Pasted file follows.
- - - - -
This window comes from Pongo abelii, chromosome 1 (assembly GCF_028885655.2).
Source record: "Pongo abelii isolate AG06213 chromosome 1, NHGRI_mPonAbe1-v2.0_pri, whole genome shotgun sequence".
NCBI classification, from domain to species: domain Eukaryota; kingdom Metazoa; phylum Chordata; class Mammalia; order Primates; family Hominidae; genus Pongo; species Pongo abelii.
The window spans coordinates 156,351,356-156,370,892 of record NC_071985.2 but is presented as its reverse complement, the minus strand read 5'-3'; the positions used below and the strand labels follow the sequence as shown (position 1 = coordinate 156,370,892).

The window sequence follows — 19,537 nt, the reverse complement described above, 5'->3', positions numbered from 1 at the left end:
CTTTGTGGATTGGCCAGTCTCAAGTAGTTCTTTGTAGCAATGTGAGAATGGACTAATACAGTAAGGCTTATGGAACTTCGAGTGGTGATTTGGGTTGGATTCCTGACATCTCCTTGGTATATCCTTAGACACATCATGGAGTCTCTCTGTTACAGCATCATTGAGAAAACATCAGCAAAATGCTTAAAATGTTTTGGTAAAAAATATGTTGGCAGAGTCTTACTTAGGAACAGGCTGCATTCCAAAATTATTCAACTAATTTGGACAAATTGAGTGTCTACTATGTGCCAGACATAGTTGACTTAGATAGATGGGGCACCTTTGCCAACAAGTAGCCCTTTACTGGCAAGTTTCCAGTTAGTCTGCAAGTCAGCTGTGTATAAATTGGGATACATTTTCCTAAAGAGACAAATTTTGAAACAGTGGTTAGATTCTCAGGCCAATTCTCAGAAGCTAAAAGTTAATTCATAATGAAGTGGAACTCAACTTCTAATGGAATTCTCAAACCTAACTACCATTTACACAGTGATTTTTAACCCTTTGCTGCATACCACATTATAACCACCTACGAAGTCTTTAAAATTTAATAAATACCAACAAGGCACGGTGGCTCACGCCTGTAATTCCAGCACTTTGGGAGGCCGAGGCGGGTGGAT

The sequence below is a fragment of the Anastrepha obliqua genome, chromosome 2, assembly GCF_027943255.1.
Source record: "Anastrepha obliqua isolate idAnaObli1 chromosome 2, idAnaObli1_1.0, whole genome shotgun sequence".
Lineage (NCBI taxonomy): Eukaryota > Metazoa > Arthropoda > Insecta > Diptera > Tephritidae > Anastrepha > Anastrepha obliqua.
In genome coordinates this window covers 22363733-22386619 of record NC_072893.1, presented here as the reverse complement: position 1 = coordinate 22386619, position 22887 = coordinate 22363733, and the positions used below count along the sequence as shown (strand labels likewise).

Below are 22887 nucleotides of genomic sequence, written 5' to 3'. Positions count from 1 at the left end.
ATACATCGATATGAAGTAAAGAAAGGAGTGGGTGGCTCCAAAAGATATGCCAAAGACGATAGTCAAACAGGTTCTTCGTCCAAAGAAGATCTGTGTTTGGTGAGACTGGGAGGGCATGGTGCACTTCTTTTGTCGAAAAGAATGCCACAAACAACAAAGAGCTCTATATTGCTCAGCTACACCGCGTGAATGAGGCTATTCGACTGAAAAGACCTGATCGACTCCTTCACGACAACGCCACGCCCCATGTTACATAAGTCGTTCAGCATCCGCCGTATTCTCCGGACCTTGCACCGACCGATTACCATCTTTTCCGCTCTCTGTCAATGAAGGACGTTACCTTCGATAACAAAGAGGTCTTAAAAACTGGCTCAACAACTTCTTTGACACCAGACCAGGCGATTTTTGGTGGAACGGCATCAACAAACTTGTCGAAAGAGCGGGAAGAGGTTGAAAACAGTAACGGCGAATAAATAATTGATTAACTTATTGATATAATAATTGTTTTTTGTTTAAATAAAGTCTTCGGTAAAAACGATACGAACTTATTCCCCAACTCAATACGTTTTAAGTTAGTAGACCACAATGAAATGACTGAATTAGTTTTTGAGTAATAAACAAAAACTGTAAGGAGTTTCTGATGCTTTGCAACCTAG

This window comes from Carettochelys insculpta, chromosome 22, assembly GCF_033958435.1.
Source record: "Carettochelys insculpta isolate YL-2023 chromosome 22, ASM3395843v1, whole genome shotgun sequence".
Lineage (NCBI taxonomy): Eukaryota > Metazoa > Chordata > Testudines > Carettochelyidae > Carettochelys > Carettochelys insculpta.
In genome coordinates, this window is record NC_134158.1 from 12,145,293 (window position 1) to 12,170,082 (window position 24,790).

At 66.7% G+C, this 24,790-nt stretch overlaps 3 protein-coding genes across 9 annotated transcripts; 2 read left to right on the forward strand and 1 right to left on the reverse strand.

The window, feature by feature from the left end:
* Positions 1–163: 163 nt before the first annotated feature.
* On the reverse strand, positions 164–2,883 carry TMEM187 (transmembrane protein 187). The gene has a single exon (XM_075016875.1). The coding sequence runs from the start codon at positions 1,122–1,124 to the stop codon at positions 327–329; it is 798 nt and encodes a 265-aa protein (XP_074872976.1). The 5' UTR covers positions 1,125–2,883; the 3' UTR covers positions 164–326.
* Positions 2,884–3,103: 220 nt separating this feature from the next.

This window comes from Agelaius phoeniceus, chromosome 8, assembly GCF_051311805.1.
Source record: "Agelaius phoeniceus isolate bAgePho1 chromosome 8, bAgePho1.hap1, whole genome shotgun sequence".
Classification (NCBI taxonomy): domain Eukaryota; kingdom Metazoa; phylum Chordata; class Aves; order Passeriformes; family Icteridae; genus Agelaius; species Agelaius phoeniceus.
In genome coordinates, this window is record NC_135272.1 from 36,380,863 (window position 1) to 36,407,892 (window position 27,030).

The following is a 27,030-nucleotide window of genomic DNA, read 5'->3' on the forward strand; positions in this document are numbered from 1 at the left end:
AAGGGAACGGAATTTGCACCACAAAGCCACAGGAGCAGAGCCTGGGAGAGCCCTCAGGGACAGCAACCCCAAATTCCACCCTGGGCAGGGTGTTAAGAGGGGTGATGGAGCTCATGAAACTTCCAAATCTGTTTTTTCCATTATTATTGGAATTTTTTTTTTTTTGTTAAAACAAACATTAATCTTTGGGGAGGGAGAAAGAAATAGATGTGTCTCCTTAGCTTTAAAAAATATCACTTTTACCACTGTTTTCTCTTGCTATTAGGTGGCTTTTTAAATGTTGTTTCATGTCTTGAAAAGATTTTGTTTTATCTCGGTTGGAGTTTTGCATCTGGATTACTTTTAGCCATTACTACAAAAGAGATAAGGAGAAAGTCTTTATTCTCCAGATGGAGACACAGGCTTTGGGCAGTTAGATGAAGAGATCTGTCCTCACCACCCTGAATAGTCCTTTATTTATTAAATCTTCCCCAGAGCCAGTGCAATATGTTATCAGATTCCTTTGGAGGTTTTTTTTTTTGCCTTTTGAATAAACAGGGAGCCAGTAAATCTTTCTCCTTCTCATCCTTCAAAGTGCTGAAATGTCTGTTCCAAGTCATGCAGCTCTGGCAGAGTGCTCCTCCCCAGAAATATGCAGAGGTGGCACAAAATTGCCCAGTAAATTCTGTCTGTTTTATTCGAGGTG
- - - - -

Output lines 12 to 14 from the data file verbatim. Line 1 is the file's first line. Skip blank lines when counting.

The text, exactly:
ATACATCGATATGAAGTAAAGAAAGGAGTGGGTGGCTCCAAAAGATATGCCAAAGACGATAGTCAAACAGGTTCTTCGTCCAAAGAAGATCTGTGTTTGGTGAGACTGGGAGGGCATGGTGCACTTCTTTTGTCGAAAAGAATGCCACAAACAACAAAGAGCTCTATATTGCTCAGCTACACCGCGTGAATGAGGCTATTCGACTGAAAAGACCTGATCGACTCCTTCACGACAACGCCACGCCCCATGTTACATAAGTCGTTCAGCATCCGCCGTATTCTCCGGACCTTGCACCGACCGATTACCATCTTTTCCGCTCTCTGTCAATGAAGGACGTTACCTTCGATAACAAAGAGGTCTTAAAAACTGGCTCAACAACTTCTTTGACACCAGACCAGGCGATTTTTGGTGGAACGGCATCAACAAACTTGTCGAAAGAGCGGGAAGAGGTTGAAAACAGTAACGGCGAATAAATAATTGATTAACTTATTGATATAATAATTGTTTTTTGTTTAAATAAAGTCTTCGGTAAAAACGATACGAACTTATTCCCCAACTCAATACGTTTTAAGTTAGTAGACCACAATGAAATGACTGAATTAGTTTTTGAGTAATAAACAAAAACTGTAAGGAGTTTCTGATGCTTTGCAACCTAG

This window comes from Carettochelys insculpta, chromosome 22, assembly GCF_033958435.1.
Source record: "Carettochelys insculpta isolate YL-2023 chromosome 22, ASM3395843v1, whole genome shotgun sequence".